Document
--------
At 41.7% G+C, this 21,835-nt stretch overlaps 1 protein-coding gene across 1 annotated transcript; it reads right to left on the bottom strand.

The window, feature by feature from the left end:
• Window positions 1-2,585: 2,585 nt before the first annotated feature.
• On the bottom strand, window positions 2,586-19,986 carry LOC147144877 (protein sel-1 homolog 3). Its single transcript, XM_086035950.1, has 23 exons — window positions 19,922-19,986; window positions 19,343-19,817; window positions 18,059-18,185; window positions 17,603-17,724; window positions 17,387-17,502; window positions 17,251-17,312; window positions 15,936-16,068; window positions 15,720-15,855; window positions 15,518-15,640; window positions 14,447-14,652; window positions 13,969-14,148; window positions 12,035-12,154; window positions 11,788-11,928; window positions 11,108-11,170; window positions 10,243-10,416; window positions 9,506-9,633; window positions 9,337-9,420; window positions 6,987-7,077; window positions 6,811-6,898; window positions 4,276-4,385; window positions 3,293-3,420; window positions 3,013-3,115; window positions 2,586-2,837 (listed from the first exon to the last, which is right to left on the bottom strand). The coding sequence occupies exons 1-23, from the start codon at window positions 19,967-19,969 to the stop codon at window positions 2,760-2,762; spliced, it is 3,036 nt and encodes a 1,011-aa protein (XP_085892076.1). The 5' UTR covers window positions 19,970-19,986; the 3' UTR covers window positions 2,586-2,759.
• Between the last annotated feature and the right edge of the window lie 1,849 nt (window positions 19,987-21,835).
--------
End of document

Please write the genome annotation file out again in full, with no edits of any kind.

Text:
At 41.7% G+C, this 21,835-nt stretch overlaps 1 protein-coding gene across 1 annotated transcript; it reads right to left on the bottom strand.

The window, feature by feature from the left end:
• Window positions 1-2,585: 2,585 nt before the first annotated feature.
• On the bottom strand, window positions 2,586-19,986 carry LOC147144877 (protein sel-1 homolog 3). Its single transcript, XM_086035950.1, has 23 exons — window positions 19,922-19,986; window positions 19,343-19,817; window positions 18,059-18,185; window positions 17,603-17,724; window positions 17,387-17,502; window positions 17,251-17,312; window positions 15,936-16,068; window positions 15,720-15,855; window positions 15,518-15,640; window positions 14,447-14,652; window positions 13,969-14,148; window positions 12,035-12,154; window positions 11,788-11,928; window positions 11,108-11,170; window positions 10,243-10,416; window positions 9,506-9,633; window positions 9,337-9,420; window positions 6,987-7,077; window positions 6,811-6,898; window positions 4,276-4,385; window positions 3,293-3,420; window positions 3,013-3,115; window positions 2,586-2,837 (listed from the first exon to the last, which is right to left on the bottom strand). The coding sequence occupies exons 1-23, from the start codon at window positions 19,967-19,969 to the stop codon at window positions 2,760-2,762; spliced, it is 3,036 nt and encodes a 1,011-aa protein (XP_085892076.1). The 5' UTR covers window positions 19,970-19,986; the 3' UTR covers window positions 2,586-2,759.
• Between the last annotated feature and the right edge of the window lie 1,849 nt (window positions 19,987-21,835).